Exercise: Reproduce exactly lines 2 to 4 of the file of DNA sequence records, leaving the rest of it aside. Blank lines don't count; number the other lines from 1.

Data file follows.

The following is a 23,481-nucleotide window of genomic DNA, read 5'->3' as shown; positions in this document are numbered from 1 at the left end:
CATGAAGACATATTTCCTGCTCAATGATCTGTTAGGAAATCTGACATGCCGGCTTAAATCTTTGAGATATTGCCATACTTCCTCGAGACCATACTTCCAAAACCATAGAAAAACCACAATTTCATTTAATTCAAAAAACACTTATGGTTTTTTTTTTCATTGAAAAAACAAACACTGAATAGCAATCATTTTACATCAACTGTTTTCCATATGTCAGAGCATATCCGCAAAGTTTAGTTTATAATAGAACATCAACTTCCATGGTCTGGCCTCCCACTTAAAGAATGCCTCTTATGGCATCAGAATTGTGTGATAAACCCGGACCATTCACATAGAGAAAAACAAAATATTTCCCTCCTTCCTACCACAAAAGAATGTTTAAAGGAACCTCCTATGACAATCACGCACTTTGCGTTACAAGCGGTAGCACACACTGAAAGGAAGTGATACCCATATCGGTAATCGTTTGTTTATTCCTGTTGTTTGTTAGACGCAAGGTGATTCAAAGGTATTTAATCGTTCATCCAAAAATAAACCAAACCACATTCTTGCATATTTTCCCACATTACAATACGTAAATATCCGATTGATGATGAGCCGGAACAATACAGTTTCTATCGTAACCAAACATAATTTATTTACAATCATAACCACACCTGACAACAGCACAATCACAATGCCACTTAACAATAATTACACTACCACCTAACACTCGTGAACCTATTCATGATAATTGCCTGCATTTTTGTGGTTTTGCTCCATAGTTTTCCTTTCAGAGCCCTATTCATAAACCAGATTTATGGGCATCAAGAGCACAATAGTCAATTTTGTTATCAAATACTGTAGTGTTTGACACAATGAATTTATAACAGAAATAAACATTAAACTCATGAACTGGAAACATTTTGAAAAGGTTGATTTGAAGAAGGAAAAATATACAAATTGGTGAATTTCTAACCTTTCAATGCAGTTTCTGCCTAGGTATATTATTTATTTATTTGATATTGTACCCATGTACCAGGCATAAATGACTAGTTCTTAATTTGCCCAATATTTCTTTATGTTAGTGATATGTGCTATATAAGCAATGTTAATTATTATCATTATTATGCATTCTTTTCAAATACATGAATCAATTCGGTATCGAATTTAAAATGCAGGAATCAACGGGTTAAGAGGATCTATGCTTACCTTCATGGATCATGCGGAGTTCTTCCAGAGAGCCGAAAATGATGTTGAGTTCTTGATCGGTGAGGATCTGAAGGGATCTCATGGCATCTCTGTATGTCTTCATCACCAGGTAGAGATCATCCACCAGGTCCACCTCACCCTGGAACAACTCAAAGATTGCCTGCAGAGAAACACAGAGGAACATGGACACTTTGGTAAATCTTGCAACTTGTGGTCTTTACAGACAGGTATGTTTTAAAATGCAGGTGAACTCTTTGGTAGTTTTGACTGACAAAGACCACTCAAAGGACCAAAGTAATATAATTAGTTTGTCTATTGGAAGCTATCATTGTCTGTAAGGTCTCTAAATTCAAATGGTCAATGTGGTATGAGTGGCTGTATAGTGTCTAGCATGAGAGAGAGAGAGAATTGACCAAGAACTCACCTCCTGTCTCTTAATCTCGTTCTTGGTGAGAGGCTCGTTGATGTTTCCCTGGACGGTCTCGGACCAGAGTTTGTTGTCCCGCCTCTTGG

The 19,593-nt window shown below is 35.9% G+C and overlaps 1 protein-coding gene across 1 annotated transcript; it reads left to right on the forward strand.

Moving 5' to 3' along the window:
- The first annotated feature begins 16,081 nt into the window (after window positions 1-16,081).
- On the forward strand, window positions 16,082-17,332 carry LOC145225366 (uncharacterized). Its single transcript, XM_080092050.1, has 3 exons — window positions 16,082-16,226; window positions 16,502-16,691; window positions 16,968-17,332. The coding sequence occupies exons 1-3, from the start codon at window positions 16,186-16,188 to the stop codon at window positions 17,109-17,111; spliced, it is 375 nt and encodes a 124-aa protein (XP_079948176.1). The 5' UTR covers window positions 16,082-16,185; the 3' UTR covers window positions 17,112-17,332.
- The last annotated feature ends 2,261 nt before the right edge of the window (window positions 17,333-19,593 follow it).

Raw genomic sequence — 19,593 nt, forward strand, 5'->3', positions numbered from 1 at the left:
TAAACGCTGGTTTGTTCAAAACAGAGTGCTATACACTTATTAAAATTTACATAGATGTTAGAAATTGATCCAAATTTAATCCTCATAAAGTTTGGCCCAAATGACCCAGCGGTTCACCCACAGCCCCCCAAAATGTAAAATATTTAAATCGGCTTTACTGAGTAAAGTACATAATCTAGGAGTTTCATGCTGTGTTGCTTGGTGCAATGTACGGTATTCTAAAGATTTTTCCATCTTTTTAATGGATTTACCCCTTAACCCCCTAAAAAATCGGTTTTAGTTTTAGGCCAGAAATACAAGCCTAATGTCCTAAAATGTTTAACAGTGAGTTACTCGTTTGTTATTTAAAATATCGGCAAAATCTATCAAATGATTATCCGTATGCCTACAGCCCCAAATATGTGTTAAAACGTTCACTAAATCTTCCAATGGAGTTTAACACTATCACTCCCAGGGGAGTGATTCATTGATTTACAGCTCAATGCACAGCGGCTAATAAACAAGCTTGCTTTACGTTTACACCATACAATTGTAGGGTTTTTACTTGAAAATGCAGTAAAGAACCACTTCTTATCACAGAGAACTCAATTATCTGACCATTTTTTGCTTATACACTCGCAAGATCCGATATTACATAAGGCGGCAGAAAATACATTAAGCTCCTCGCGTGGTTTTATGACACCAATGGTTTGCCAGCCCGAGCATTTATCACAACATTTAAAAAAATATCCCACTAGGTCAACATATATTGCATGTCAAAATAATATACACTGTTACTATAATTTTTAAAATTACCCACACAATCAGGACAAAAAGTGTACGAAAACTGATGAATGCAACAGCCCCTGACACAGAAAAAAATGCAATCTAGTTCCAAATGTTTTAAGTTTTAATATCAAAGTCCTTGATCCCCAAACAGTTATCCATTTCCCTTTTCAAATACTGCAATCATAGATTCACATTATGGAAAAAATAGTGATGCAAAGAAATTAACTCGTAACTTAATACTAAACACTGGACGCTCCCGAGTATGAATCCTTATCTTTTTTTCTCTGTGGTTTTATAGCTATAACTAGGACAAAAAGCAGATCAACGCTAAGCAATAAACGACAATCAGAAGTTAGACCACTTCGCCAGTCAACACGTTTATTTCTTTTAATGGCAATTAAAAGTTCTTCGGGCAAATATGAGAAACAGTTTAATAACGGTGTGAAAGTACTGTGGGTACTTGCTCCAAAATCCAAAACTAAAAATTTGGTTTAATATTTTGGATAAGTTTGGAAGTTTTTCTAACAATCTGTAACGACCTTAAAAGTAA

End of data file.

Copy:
CATGAAGACATATTTCCTGCTCAATGATCTGTTAGGAAATCTGACATGCCGGCTTAAATCTTTGAGATATTGCCATACTTCCTCGAGACCATACTTCCAAAACCATAGAAAAACCACAATTTCATTTAATTCAAAAAACACTTATGGTTTTTTTTTTCATTGAAAAAACAAACACTGAATAGCAATCATTTTACATCAACTGTTTTCCATATGTCAGAGCATATCCGCAAAGTTTAGTTTATAATAGAACATCAACTTCCATGGTCTGGCCTCCCACTTAAAGAATGCCTCTTATGGCATCAGAATTGTGTGATAAACCCGGACCATTCACATAGAGAAAAACAAAATATTTCCCTCCTTCCTACCACAAAAGAATGTTTAAAGGAACCTCCTATGACAATCACGCACTTTGCGTTACAAGCGGTAGCACACACTGAAAGGAAGTGATACCCATATCGGTAATCGTTTGTTTATTCCTGTTGTTTGTTAGACGCAAGGTGATTCAAAGGTATTTAATCGTTCATCCAAAAATAAACCAAACCACATTCTTGCATATTTTCCCACATTACAATACGTAAATATCCGATTGATGATGAGCCGGAACAATACAGTTTCTATCGTAACCAAACATAATTTATTTACAATCATAACCACACCTGACAACAGCACAATCACAATGCCACTTAACAATAATTACACTACCACCTAACACTCGTGAACCTATTCATGATAATTGCCTGCATTTTTGTGGTTTTGCTCCATAGTTTTCCTTTCAGAGCCCTATTCATAAACCAGATTTATGGGCATCAAGAGCACAATAGTCAATTTTGTTATCAAATACTGTAGTGTTTGACACAATGAATTTATAACAGAAATAAACATTAAACTCATGAACTGGAAACATTTTGAAAAGGTTGATTTGAAGAAGGAAAAATATACAAATTGGTGAATTTCTAACCTTTCAATGCAGTTTCTGCCTAGGTATATTATTTATTTATTTGATATTGTACCCATGTACCAGGCATAAATGACTAGTTCTTAATTTGCCCAATATTTCTTTATGTTAGTGATATGTGCTATATAAGCAATGTTAATTATTATCATTATTATGCATTCTTTTCAAATACATGAATCAATTCGGTATCGAATTTAAAATGCAGGAATCAACGGGTTAAGAGGATCTATGCTTACCTTCATGGATCATGCGGAGTTCTTCCAGAGAGCCGAAAATGATGTTGAGTTCTTGATCGGTGAGGATCTGAAGGGATCTCATGGCATCTCTGTATGTCTTCATCACCAGGTAGAGATCATCCACCAGGTCCACCTCACCCTGGAACAACTCAAAGATTGCCTGCAGAGAAACACAGAGGAACATGGACACTTTGGTAAATCTTGCAACTTGTGGTCTTTACAGACAGGTATGTTTTAAAATGCAGGTGAACTCTTTGGTAGTTTTGACTGACAAAGACCACTCAAAGGACCAAAGTAATATAATTAGTTTGTCTATTGGAAGCTATCATTGTCTGTAAGGTCTCTAAATTCAAATGGTCAATGTGGTATGAGTGGCTGTATAGTGTCTAGCATGAGAGAGAGAGAGAATTGACCAAGAACTCACCTCCTGTCTCTTAATCTCGTTCTTGGTGAGAGGCTCGTTGATGTTTCCCTGGACGGTCTCGGACCAGAGTTTGTTGTCCCGCCTCTTGG

The 19,593-nt window shown below is 35.9% G+C and overlaps 1 protein-coding gene across 1 annotated transcript; it reads left to right on the forward strand.

Moving 5' to 3' along the window: